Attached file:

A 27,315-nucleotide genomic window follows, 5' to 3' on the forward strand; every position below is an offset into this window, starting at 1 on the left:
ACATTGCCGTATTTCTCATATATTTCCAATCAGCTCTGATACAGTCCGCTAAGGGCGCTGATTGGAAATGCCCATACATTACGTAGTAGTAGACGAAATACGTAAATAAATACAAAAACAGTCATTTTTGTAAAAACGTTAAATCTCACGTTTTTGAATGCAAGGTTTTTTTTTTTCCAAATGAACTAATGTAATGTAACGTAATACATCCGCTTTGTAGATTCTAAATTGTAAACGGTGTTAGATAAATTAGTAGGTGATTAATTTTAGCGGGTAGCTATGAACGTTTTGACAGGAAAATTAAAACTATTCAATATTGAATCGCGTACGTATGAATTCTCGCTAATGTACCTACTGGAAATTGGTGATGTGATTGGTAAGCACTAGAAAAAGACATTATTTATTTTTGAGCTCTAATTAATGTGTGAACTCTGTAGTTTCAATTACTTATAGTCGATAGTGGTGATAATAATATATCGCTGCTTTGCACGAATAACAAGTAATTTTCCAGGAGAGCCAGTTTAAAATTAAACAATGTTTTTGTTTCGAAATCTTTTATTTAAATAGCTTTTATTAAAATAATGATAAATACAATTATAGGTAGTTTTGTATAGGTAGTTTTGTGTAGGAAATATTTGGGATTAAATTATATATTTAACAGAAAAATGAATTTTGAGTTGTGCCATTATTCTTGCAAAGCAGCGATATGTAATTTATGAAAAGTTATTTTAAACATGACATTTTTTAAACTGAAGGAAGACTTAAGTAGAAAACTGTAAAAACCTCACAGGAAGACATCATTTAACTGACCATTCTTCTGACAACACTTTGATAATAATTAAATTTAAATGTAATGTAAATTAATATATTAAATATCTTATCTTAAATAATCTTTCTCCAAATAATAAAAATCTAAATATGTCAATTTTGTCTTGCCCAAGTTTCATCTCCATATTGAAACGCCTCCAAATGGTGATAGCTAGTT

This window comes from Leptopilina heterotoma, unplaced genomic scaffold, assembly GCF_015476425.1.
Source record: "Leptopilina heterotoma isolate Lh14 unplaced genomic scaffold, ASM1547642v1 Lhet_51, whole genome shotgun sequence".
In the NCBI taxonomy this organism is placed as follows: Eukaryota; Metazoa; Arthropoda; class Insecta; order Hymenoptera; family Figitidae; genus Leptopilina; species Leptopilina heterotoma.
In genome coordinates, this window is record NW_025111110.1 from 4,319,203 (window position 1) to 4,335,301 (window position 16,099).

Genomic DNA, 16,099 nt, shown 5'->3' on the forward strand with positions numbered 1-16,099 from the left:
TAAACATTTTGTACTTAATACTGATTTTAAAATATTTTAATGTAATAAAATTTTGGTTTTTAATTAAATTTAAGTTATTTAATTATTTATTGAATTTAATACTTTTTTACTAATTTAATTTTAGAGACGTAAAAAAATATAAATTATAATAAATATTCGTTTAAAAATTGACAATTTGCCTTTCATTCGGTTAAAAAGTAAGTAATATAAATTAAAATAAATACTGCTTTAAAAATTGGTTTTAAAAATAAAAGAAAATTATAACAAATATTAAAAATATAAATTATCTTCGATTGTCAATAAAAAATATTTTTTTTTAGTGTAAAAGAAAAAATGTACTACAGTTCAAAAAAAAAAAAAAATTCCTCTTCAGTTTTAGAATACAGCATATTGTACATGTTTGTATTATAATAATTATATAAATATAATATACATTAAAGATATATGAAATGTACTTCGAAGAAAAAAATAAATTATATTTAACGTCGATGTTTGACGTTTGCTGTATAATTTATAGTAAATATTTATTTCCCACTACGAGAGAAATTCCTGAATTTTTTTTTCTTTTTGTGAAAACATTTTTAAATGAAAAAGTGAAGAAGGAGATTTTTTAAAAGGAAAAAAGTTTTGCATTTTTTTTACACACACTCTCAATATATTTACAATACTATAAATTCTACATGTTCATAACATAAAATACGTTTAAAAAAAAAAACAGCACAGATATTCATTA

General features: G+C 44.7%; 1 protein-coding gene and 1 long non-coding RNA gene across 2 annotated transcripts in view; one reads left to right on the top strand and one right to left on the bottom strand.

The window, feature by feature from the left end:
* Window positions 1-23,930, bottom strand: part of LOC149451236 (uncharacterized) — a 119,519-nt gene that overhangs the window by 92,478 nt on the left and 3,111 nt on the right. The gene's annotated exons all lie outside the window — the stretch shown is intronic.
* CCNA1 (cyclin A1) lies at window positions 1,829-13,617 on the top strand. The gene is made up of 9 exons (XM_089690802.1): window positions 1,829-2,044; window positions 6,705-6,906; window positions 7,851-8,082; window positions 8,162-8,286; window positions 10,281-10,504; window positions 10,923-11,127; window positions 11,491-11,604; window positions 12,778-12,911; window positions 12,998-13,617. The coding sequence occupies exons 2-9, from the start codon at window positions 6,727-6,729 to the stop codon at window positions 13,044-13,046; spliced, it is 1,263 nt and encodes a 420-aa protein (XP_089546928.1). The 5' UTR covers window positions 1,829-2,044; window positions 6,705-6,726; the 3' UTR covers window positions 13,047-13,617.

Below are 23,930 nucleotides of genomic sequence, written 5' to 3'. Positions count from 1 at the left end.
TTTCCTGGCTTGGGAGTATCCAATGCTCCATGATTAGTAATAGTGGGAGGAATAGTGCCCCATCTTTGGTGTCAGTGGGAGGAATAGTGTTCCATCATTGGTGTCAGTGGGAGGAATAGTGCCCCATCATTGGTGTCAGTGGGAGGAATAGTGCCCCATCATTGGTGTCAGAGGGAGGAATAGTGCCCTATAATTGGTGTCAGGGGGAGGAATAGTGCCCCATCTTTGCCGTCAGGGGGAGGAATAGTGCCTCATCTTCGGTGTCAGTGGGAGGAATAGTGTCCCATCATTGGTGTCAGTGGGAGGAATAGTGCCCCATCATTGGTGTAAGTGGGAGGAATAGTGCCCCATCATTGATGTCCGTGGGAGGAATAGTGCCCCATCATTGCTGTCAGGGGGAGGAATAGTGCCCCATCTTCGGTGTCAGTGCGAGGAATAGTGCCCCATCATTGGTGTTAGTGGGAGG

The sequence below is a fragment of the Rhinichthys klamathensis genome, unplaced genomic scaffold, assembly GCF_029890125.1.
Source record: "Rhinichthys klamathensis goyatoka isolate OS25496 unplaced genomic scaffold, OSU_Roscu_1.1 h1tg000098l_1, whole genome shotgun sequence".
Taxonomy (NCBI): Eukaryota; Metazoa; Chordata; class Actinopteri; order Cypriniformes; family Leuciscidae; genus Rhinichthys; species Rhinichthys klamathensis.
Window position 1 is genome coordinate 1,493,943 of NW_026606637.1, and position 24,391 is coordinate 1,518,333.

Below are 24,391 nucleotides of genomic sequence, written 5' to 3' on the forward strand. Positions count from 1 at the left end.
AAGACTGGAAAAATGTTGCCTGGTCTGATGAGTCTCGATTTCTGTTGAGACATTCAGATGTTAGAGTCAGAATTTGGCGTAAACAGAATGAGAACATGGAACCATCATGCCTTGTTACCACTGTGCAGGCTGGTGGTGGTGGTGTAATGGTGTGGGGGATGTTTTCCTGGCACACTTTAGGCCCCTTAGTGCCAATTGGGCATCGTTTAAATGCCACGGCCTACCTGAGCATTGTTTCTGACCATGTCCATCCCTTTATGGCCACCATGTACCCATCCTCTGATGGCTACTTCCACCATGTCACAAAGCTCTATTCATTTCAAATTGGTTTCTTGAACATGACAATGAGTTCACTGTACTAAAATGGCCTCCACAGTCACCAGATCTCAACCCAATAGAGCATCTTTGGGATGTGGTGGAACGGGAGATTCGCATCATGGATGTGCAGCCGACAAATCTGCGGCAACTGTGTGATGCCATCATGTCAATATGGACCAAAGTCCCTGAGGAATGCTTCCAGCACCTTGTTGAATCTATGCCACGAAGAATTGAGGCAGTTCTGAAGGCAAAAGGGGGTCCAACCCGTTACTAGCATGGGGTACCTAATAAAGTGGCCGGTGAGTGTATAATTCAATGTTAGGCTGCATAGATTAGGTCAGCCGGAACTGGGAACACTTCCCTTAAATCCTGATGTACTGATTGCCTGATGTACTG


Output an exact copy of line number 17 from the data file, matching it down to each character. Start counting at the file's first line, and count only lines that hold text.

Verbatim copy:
Taxonomy (NCBI): Eukaryota; Metazoa; Chordata; class Actinopteri; order Cypriniformes; family Leuciscidae; genus Rhinichthys; species Rhinichthys klamathensis.